Before section 203 was enacted, if a federal prosecutor learned during grand jury testimony that terrorists were planning to detonate a nuclear bomb in Manhattan in the next 30 minutes, FRCP 6(e) would have prevented him from immediately notifying national-security officials.

Section 203 contains a number of privacy safeguards. An individual who receives any information under this section can use it only "in the conduct of that person's official duties." And any time grand jury information is shared, the government is required to notify the supervising court. Rules promulgated by the Attorney General govern the sharing of information that identifies a United States person. These rules require that all such information be labeled before disclosure, and handled according to specific protocols designed to ensure its appropriate use.

Quoting Aaron747 (Reply 21):
with the FBI able to demand all manner of personal and business records without any probable cause or judicial/administrative oversight, one can imagine the expansion of bureaucracy and incredible potential for abuse that will proliferate...particularly since *further* provisions of Sec. 215 stipulate that records produced to the FBI can only be disclosed via court order. In other words, they need no permission to get everything and anything they want, but a court has to approve any attempt to discern what they did get or otherwise wanted to...and the list goes on...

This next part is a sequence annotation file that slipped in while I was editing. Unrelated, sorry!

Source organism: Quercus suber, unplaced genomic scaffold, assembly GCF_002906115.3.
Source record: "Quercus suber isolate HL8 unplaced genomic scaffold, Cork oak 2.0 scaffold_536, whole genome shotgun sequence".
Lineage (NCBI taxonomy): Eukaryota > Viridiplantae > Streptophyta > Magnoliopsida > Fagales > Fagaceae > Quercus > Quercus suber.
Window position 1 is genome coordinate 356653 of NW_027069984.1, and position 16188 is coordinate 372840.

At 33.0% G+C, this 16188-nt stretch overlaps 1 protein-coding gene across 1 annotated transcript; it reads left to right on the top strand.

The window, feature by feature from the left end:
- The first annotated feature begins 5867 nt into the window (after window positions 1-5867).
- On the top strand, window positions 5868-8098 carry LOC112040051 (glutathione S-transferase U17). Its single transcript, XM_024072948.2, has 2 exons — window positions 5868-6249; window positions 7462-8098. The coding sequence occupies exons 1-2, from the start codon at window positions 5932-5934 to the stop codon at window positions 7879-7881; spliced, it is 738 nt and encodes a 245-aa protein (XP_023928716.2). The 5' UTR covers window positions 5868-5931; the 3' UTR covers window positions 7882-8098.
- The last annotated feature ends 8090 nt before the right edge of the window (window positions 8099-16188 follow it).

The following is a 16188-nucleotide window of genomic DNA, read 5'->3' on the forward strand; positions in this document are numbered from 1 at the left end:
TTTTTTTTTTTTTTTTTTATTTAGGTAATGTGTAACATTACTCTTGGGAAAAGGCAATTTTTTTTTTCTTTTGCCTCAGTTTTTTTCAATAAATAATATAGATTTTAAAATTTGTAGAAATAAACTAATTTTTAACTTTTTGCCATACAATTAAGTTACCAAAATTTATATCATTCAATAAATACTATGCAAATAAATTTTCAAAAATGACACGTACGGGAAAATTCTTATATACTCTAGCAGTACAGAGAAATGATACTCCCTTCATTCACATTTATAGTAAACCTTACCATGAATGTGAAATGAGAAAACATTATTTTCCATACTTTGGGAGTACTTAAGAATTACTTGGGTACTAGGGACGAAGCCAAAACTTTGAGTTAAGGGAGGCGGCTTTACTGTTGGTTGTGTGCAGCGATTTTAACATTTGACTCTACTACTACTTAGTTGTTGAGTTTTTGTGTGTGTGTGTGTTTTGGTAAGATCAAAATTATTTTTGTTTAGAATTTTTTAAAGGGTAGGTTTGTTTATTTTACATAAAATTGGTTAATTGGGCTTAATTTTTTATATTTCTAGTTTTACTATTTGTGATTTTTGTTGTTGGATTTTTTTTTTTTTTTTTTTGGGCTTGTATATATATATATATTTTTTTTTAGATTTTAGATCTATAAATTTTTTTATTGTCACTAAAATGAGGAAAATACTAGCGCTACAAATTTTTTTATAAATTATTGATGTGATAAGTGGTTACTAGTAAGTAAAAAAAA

Section 215 allows the FISA court, in an investigation to protect against international terrorism or clandestine intelligence activities, to issue an ex parte order requiring the production of any tangible things.

Obtaining business records is a long-standing law enforcement tactic. Ordinary grand juries for years have issued subpoenas to all manner of businesses, including libraries and bookstores, for records relevant to criminal inquiries.